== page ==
By: Lesley Brown
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Keolis: results and outlook 2017-2018
Revenue up by 6.4% to reach €5.4 billion, profitability up by 9.4% to €342 million… “2017 was a very positive year for us,” Jean-Pierre Farandou, president, Keolis, told journalists on 19 March at the group’s HQ in Paris.
In France, among contract renewals, Filéo – a transport on demand service serving the airport hub of Paris-Charles-de-Gaulle and two express bus lines to Paris-Roissy airport – and follow-up signings to continue operating public transport in Lille and Rennes – two cities with automatic metro systems in their networks.
Medical transport is a new segment, following the creation of Keolis Santé in July 2017. A canny move: given Europe’s ageing population, healthcare needs, including mobility, are set to soar in the coming decades.
In the Hexagon, medical transport is seeing annual growth of 3.5% and represents a €4 billion spend. “What we aim to do is streamline services, optimise trips to make them more cost effective,” said Jocelyn Douillard, executive president, Keolis Santé.
At international level, milestones included:
– consolidation of the group’s position in Australia with the renewal of tramway operations in Melbourne, Australia;
– kick-off of the first of three automated metro lines in Hyderabad, India, in November 2017;
– in Qatar, as part of a joint-venture, contract wins to operate and maintain the new automated metro in Doha, plus the tram network currently under construction in the city of Lusail.
With reference to the ‘greenfield’ Hyderabad project in particular, Mr Farandou flagged up the challenging task of recruiting and training a workforce from the ground up “to constitute a team of almost 800 employees today.”
On working in foreign markets in general, he insisted on the importance – “an absolute must” – of taking on board local specificities, e.g. transporting surfboards on the Gold Coast trams in Australia (the group has been running this network in the state of Queensland, on the east coast, since 2014; opening a 7.3km extension in December 2017), or the sand and heat in Doha.
Equally vital is sensitivity to cultural differences and relations with staff – “it’s up to us, not them, to adapt,” he said.
On the digital front
2017 saw the launch of M-Ticket, a digital ticket for smartphones, on the French networks of Montargis and Orléans. Also, Dutch subsidiary Keolis Nederland deployed the group’s first Mobility as a service (MaaS) platform in Utrecht. The single app combines all the transport modes, public and private, available across the city, i.e. bike sharing, public transport, taxis, car hire, and functions with the Dutch national transport card for payments.
“We’re out of the lab and running increasingly complex trials of autonomous vehicles,” said Laurent Kocher, executive director, marketing, innovation & services. Since September 2016, together with constructor Navya, the group’s shuttles have transported 69,000 passengers and covered 27,000km in pilots from Paris-La Défense to Lyon to Las Vegas.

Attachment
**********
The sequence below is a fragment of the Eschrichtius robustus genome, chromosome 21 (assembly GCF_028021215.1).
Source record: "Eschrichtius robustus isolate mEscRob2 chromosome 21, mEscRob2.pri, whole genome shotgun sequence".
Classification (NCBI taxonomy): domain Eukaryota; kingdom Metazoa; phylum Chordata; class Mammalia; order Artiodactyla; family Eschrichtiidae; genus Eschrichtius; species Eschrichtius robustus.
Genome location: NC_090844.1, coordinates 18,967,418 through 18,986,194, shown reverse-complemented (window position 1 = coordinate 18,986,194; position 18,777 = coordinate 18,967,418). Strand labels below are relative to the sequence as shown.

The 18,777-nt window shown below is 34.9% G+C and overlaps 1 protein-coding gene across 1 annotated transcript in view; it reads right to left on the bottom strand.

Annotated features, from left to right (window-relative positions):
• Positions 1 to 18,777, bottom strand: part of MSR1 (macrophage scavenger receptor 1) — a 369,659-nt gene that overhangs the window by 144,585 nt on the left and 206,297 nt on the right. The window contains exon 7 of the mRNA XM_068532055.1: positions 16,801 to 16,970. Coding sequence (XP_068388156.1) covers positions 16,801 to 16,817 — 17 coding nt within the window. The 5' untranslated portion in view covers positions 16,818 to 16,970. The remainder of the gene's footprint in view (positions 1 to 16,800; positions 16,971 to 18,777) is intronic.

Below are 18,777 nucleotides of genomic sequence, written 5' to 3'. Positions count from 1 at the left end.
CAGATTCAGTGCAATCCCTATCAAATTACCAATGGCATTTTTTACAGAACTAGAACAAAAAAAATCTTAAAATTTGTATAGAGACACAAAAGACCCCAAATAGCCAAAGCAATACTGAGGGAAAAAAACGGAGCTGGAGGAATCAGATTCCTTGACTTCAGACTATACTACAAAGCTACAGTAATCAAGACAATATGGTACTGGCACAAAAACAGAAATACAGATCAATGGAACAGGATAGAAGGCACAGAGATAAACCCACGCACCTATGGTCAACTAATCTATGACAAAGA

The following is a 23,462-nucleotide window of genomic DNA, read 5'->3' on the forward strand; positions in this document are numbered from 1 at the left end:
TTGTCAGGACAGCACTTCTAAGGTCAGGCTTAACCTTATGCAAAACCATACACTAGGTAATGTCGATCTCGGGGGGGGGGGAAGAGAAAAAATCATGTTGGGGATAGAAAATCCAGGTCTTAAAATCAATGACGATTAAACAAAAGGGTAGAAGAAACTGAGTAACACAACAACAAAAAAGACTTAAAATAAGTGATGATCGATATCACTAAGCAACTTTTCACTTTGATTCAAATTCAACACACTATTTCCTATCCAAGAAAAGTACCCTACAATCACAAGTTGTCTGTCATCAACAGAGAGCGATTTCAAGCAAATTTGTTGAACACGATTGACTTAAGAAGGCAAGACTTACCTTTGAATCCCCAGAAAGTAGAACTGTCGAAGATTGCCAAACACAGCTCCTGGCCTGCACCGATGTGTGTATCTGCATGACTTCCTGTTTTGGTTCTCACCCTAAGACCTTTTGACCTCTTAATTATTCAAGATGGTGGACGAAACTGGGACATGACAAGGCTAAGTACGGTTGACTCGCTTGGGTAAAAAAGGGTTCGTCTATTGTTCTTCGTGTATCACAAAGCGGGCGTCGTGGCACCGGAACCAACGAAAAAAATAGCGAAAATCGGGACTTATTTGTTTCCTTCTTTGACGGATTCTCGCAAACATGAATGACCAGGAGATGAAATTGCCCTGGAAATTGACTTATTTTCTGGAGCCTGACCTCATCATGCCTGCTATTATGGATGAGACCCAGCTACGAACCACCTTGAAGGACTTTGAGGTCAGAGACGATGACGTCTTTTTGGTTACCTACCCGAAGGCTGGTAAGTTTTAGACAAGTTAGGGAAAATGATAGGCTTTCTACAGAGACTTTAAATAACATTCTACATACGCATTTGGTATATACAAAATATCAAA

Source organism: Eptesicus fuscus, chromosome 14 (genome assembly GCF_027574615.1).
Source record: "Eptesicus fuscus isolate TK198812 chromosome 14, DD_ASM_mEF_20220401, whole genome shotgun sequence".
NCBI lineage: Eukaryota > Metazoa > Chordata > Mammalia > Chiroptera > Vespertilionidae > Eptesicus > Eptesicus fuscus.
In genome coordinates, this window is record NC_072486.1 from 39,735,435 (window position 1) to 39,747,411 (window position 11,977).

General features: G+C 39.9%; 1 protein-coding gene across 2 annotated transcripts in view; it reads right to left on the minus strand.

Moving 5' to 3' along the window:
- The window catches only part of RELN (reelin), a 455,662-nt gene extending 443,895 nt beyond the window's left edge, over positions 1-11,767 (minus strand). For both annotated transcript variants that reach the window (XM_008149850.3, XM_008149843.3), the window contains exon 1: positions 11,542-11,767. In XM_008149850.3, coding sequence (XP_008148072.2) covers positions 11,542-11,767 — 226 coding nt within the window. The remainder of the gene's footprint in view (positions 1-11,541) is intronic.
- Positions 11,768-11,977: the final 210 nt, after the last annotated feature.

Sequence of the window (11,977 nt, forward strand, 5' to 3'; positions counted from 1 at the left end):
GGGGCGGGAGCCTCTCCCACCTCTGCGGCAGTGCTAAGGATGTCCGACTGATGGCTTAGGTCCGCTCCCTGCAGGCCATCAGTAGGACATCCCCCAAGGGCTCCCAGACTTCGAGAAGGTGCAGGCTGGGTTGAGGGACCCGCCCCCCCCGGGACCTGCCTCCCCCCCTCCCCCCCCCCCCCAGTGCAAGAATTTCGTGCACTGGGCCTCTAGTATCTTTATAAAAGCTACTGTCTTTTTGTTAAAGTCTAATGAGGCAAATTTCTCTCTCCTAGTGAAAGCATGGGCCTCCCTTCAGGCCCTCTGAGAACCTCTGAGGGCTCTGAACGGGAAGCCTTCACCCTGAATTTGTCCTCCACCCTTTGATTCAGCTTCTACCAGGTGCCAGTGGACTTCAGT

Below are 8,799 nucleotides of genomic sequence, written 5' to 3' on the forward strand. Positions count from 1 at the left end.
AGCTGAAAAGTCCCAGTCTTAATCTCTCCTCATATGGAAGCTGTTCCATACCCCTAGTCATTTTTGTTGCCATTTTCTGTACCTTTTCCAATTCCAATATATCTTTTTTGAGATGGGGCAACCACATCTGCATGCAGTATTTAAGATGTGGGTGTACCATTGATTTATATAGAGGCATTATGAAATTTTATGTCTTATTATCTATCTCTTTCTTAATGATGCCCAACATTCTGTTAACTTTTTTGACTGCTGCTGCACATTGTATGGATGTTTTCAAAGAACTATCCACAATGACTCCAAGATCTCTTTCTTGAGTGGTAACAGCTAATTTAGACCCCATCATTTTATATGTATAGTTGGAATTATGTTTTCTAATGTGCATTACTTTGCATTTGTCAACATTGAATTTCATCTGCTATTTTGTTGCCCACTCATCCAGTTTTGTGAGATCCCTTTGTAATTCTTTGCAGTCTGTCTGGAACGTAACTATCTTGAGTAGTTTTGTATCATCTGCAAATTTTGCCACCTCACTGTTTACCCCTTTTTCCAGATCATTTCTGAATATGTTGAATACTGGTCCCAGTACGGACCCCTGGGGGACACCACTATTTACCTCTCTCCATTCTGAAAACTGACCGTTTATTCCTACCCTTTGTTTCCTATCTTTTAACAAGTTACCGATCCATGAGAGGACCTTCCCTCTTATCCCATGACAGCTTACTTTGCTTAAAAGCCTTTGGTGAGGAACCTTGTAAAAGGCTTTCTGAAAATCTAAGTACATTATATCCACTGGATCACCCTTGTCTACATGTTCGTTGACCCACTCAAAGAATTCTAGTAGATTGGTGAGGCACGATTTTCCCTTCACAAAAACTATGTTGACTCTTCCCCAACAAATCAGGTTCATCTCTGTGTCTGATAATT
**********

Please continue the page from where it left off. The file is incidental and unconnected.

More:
Frédéric Bavarez, managing director France, Keolis: “Innovation is a driving force to help us win contracts and generate revenue.”
“We strongly believe in dynamic transport on demand too, for instance with Via in Newcastle [Australia],” added Mr Farandou.
In January 2018, Keolis launched on-demand transport in Newcastle, together with shared ride tech provider Via. The app-based service allows customers to instantly book a ride, within the on-demand zone, from their selected departure point to destination; Via’s algorithm instantly matches customers with a dynamically routed vehicle and other passengers going their way. Direct routes are prioritised, with riders walking a few minutes to rejoin the pick-up point.
By combining the efficient sharing of vehicles with a spot of walking (health benefits), this kind of service holds promise for tomorrow’s cities. Watch this space!
Jean-Pierre Farandou: “Today’s 3rd transport revolution is all about mass transit and the car; but the car in different ways. Sharing is probably the most important element in the new mobility mix, providing benefits like easing congestion in cities. The usage of sharing is key.”
Outlook for 2018, and beyond
With an eye to the coming months, Keolis’ president mentioned the bid for an upcoming rail tender in Wales (April-May 2018): “We will go where we can bring legitimacy and make a real difference.”
Further down the line, “in 5, 10, 15 years, fleets of robot-taxis will represent a large share of the transport offer,” he said. “And since we are already present in 20 cities worldwide, it makes sense to become a robot-taxi operator in these same cities.” Shifts in legislation, rules and regulations should soon dispense with the need to have operators on board autonomous vehicles – “by 2019 at the very latest,” he predicts. “This development will really change things.”
Sensing one elephant in the room, Laurent Kocher pointed out that Keolis has received no cash injections from its stakeholders [SNCF 70%) and Caisse de dépôt et placement du Québec (CDPQ) 30%] over the past decade.